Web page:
Some industries are notorious for having poor customer service. Fortunately for you, the banking industry isn’t one of them -- yet.
Traditionally, having responsive, helpful, simple and personalised service was enough for banks. But, as is the case with so many things, technology has drastically changed our expectations, and this isn’t the case anymore.
Sure, having good and personal service is certainly of value to banks, but this isn’t the end-all-be-all anymore. For example, providing a good, personal loan application and approval experience won’t help you gain additional business in, say, checking and savings accounts for many people if there isn’t a good mobile experience to go with it.
5 Obstacles to Better Customer Service
So what’s hindering banks from providing a better customer service experience? Today’s customers are looking for a more consistent, omni-channel experience, but there are many challenges that banks must overcome in order to provide this level of service. Here are five key issues:
1) Legacy “Account-Centricity:” Banking systems have historically been “account centric” rather than “customer centric,” taking a view of all accounts -- ending up with separate silos of data for checking accounts, savings accounts, loans etc -- rather tying them all to a single customer or household. However, the account centric model hurts the customer experience, as customers may have to provide more data than they should when working with bankers or receive marketing materials for products they already have. Today, customers expect banks to know who they are which means having a complete picture of all of the business you do with them. Switching to a customer centric model is a big part of completing this picture.
2) Prioritising Bank Requirements Over Customer Requirements: Traditionally, bank systems have focused on making life easier for the bank rather than giving the customer a better experience. Previously, changing this approach wasn’t a priority because it wasn’t much of a hindrance -- customers didn’t have direct access to the bank’s systems, so why did it matter if it was user-friendly for the customer? But all of this is changing now. With customers demanding online and mobile access, and even visibility into what tellers see when they’re in a branch, banks now need to ensure that their systems provide a user-friendly experience for customers too.
3) Trapped by the “CORE-Four:” Many banks are held hostage by the “big four” CORE platforms and don’t have the wherewithal to uncouple the pieces. However, moving away from these platforms will be key to providing a better user experience for customer-facing technologies. Although these platforms do provide the functionality that bank employees need, the same can’t be said about the functionality that customers are demanding. For example, banks that rely solely on these platforms will find it difficult to link processes into a branded, user-friendly and functional mobile application.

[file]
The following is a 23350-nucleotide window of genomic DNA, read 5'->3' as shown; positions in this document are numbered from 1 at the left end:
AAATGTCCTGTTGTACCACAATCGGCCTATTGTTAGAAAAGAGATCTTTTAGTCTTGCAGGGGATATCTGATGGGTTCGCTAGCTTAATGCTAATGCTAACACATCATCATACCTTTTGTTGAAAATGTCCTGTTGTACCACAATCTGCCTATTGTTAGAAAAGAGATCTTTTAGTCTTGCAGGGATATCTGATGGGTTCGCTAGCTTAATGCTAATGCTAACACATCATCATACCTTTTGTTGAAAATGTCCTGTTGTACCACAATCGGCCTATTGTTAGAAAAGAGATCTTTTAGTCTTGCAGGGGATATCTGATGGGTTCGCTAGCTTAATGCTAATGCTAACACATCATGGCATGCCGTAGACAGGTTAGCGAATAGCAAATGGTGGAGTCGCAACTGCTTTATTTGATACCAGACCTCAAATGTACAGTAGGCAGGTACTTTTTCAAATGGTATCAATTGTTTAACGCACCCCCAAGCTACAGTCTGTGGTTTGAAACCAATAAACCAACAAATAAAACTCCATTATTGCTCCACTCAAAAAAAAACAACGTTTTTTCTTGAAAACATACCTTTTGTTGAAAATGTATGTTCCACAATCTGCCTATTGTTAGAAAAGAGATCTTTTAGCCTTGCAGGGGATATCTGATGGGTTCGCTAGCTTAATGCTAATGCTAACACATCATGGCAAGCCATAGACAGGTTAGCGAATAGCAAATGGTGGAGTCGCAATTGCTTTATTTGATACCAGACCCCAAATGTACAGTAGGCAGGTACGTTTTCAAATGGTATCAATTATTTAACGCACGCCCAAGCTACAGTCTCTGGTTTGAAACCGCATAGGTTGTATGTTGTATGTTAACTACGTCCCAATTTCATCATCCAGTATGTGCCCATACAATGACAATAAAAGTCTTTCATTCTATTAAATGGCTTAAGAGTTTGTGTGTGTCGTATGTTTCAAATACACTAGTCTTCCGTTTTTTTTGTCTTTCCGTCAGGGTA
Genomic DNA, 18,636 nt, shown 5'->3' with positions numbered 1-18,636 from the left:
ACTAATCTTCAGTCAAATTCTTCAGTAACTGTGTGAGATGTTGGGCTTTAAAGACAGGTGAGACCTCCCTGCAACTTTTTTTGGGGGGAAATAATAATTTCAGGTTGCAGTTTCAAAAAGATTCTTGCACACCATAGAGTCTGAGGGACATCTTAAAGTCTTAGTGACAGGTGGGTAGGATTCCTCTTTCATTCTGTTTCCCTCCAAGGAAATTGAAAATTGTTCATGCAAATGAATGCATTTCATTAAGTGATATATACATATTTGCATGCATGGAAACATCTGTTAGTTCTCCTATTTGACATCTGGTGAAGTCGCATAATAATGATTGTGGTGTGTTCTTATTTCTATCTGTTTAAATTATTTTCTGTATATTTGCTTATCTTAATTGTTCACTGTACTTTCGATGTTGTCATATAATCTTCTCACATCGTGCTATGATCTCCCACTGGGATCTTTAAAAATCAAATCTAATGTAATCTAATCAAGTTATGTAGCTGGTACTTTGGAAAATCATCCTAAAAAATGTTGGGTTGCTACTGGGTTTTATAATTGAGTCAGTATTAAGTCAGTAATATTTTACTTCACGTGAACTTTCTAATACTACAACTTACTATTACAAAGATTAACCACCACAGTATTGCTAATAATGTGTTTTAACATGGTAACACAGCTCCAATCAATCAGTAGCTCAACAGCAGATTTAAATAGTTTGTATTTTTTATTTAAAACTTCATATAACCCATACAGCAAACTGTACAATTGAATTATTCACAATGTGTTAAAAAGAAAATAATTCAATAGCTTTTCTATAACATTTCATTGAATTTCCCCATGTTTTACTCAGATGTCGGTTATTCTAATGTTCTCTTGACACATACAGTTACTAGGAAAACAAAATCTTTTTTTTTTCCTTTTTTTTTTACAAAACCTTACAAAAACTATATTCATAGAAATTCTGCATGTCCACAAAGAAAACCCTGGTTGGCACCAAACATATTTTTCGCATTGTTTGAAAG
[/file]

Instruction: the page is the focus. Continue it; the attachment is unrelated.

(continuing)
4) Disproportionate Compliance Spend: Compliance is of utmost importance, but legacy technology makes maintaining compliance much too time consuming. Because the older technology on which most banks rely is more difficult to change, banks are spending too much time trying to keep up with new compliance rules and changing business environments. With newer technology that’s easier to change, this time could be spent creating a great digital experience for customers.
5) Cross-sell effectiveness: Banks are finding it difficult to provide easily accessible information on the broad array of products they have. How do people know which banks offer which products? Today, most people turn to the internet to do research on the best options for different banking products. But if banks aren’t making information about their products and related services easily accessible online, they’re already losing customers.
Omni-channel is Key
All of these challenges make it difficult for banks to achieve one key aspect of the customer experience: omni-channel service. What does omni-channel service look like for banks? Customers want to have the same experience and level of service regardless of channel -- in-person, online, mobile, social, call centre, you name it. Moving to a customer centric model, making customer-facing technology more user-friendly and focusing on the technology that powers all aspects of the business all tie into providing this consistency.
If banks can’t focus on the digital customer experience, they have no ability to play in the “omni-channel” space. In turn, this leads to inconsistent (or non-existent) experiences across each channel. This is already a shortcoming and will continue to become a larger hindrance as customers increasingly expect the ability to transition seamlessly from one channel to another.